Tamsin Constable

Could bad writing lead to deaths?

Proof, should anyone need it, that clear writing is no luxury: it can be a matter of life and death.

The consumer association Which? found that bad writing can not only affect people’s health, but potentially cost lives.

It looked at the instructions that go with diagnostic health kits to use at home and found that the instructions and information are often baffling.

In one case, people were told to draw blood from the ‘hillside’ of the finger. Other words that could cause confusion included ‘separation membranes’, ‘desiccant’ and ‘in-vitro diagnostic device’.

The result is that people who test themselves at home could misinterpret the results. At best they’ll be worried for no reason.

At worst, they could think everything is fine, when it’s not.

The 100 banned words – what’s your score?

A few years ago, councils received a list of 100 words and phrases they should avoid using. This was compiled by the local government association (LGA), an association of English and Welsh local authorities representing over 50 million people.

The idea was to encourage local authorities to ditch jargon and use Plain English, so that the rest of us could understand what they’re on about.

Here’s the list – what’s your score?

‘Optics’ – pioneer a new business buzzword!

Here’s a chance to pioneer a new corporate buzzword. See whether you can be the first to introduce a hot new political word, ‘optics’, into business – an internal business email, for example. The game here is to see how long it takes for someone to echo it back to you.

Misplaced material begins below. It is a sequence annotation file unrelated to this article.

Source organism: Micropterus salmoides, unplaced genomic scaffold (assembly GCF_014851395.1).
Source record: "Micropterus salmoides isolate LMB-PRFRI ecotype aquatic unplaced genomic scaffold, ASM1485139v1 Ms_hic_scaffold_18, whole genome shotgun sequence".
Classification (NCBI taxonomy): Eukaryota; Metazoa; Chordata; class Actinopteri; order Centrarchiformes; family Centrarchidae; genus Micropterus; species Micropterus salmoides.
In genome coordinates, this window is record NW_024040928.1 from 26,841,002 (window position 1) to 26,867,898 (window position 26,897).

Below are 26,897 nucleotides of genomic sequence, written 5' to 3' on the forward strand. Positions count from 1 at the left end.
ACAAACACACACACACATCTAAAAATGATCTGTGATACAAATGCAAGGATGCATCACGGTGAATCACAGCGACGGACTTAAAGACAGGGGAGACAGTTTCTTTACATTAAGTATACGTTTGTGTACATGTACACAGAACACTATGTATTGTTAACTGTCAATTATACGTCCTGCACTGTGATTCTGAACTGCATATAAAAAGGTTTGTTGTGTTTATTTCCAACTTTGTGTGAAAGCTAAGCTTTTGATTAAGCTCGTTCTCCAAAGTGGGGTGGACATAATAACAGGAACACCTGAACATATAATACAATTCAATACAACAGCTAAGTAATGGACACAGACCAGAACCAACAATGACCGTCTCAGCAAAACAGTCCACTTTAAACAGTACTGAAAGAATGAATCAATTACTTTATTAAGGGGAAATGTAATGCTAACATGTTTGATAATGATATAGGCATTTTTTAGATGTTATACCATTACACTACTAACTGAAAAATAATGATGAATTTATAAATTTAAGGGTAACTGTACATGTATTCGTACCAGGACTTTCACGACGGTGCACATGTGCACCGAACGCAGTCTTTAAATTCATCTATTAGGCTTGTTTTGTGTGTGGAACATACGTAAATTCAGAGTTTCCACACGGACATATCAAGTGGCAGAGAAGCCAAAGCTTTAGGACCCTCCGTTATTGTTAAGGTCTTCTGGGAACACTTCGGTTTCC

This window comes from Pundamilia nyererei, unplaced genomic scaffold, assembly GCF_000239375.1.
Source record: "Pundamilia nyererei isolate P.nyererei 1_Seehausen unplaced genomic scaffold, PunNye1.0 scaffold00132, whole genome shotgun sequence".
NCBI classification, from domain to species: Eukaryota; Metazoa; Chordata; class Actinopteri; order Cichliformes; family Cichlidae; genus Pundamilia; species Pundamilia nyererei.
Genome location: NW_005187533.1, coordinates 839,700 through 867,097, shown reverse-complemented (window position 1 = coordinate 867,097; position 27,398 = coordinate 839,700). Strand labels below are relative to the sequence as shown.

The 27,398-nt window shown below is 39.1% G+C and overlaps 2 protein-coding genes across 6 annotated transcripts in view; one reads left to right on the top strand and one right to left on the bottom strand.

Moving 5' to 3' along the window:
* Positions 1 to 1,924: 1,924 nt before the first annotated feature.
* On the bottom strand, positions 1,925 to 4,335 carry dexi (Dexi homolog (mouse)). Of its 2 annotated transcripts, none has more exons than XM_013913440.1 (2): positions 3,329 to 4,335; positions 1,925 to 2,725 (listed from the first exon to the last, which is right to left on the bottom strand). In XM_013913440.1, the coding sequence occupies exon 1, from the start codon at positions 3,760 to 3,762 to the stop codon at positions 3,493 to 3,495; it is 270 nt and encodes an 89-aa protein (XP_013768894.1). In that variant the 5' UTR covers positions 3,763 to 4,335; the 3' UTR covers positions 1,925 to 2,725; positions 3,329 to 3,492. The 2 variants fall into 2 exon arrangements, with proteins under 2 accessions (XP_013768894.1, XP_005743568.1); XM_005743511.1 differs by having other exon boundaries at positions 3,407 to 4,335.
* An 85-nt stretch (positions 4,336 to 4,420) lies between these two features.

Like many of the ridiculous words that seep into business, this one has its roots in a very different context; in this case, the conflict in Libya, as today’s Guardian points out.

It is, apparently, political shorthand for ‘public perception.’ As in, “the emotional optics of cruise missiles raining down, backed by coalition military briefings, [have] unwelcome echoes of Iraq”.

Or, put plainly, ‘Folk won’t like it’.

So you could, for example, write ‘If we raise our prices, the optics of the situation could lose us business. ’ Or ‘What would the optics be if we put less chocolate in a bar but charge the same?’

You get the idea.

Apostrophes – is there a trend to switch usage?

The school photos came home yesterday, along with a card for children to collect small images of their classmates. At the risk of becoming an apostrophe-botherer, I couldn’t really let this slip one by: two apostrophe mistakes in one go. The plural (photos) gets a possessive apostrophe. And the possessive (friends’ … ) gets treated as a plural.

Then it dawned on me… The more these two breeds of apostrophes are not so much randomly added or omitted as switched, the more such switching will become the norm. Heck… getting rid of apostrophes altogether suddenly feels like something to think about.

Pharmacists to use Plain English

What a fantastic week it is for supporters of Plain English.

First it was the coroner’s rant yesterday. Today, it’s the news that the instructions in medicines will from now on be written so that people actually understand them.

Researchers at the University of Leeds (including, by charming coincidence, my fellow local club runner and friend Dr Pete Knapp), ran tests to see how people interpret some of the instructions.

Take the phrase ‘avoid alcoholic drinks’ for example.